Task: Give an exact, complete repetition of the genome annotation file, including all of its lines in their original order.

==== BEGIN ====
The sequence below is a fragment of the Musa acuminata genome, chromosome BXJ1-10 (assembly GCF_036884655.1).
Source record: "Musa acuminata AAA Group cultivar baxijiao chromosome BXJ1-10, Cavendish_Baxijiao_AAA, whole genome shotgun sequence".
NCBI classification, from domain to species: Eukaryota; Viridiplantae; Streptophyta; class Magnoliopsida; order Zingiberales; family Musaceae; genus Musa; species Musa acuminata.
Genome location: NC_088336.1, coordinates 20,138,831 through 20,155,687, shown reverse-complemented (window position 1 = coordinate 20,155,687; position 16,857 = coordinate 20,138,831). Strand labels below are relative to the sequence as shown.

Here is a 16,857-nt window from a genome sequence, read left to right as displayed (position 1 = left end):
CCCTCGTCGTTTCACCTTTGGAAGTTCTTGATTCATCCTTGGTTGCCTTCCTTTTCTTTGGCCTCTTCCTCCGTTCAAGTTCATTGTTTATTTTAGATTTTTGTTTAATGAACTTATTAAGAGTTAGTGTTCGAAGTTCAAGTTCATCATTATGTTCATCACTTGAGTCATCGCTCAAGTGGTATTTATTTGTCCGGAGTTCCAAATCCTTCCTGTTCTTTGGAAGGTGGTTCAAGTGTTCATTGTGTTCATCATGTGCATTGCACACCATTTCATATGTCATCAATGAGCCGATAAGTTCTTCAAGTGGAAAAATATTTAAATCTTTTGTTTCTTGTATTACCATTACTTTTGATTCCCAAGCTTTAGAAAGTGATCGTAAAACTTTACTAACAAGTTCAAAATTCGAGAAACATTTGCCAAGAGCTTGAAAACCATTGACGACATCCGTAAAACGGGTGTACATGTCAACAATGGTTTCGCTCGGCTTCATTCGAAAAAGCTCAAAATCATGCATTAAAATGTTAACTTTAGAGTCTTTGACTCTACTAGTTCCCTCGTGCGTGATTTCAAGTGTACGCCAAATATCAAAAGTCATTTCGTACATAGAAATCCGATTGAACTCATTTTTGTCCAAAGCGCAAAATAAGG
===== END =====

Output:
The sequence below is a fragment of the Musa acuminata genome, chromosome BXJ1-10 (assembly GCF_036884655.1).
Source record: "Musa acuminata AAA Group cultivar baxijiao chromosome BXJ1-10, Cavendish_Baxijiao_AAA, whole genome shotgun sequence".
NCBI classification, from domain to species: Eukaryota; Viridiplantae; Streptophyta; class Magnoliopsida; order Zingiberales; family Musaceae; genus Musa; species Musa acuminata.
Genome location: NC_088336.1, coordinates 20,138,831 through 20,155,687, shown reverse-complemented (window position 1 = coordinate 20,155,687; position 16,857 = coordinate 20,138,831). Strand labels below are relative to the sequence as shown.

Here is a 16,857-nt window from a genome sequence, read left to right as displayed (position 1 = left end):
CCCTCGTCGTTTCACCTTTGGAAGTTCTTGATTCATCCTTGGTTGCCTTCCTTTTCTTTGGCCTCTTCCTCCGTTCAAGTTCATTGTTTATTTTAGATTTTTGTTTAATGAACTTATTAAGAGTTAGTGTTCGAAGTTCAAGTTCATCATTATGTTCATCACTTGAGTCATCGCTCAAGTGGTATTTATTTGTCCGGAGTTCCAAATCCTTCCTGTTCTTTGGAAGGTGGTTCAAGTGTTCATTGTGTTCATCATGTGCATTGCACACCATTTCATATGTCATCAATGAGCCGATAAGTTCTTCAAGTGGAAAAATATTTAAATCTTTTGTTTCTTGTATTACCATTACTTTTGATTCCCAAGCTTTAGAAAGTGATCGTAAAACTTTACTAACAAGTTCAAAATTCGAGAAACATTTGCCAAGAGCTTGAAAACCATTGACGACATCCGTAAAACGGGTGTACATGTCAACAATGGTTTCGCTCGGCTTCATTCGAAAAAGCTCAAAATCATGCATTAAAATGTTAACTTTAGAGTCTTTGACTCTACTAGTTCCCTCGTGCGTGATTTCAAGTGTACGCCAAATATCAAAAGTCATTTCGTACATAGAAATCCGATTGAACTCATTTTTGTCCAAAGCGCAAAATAAGG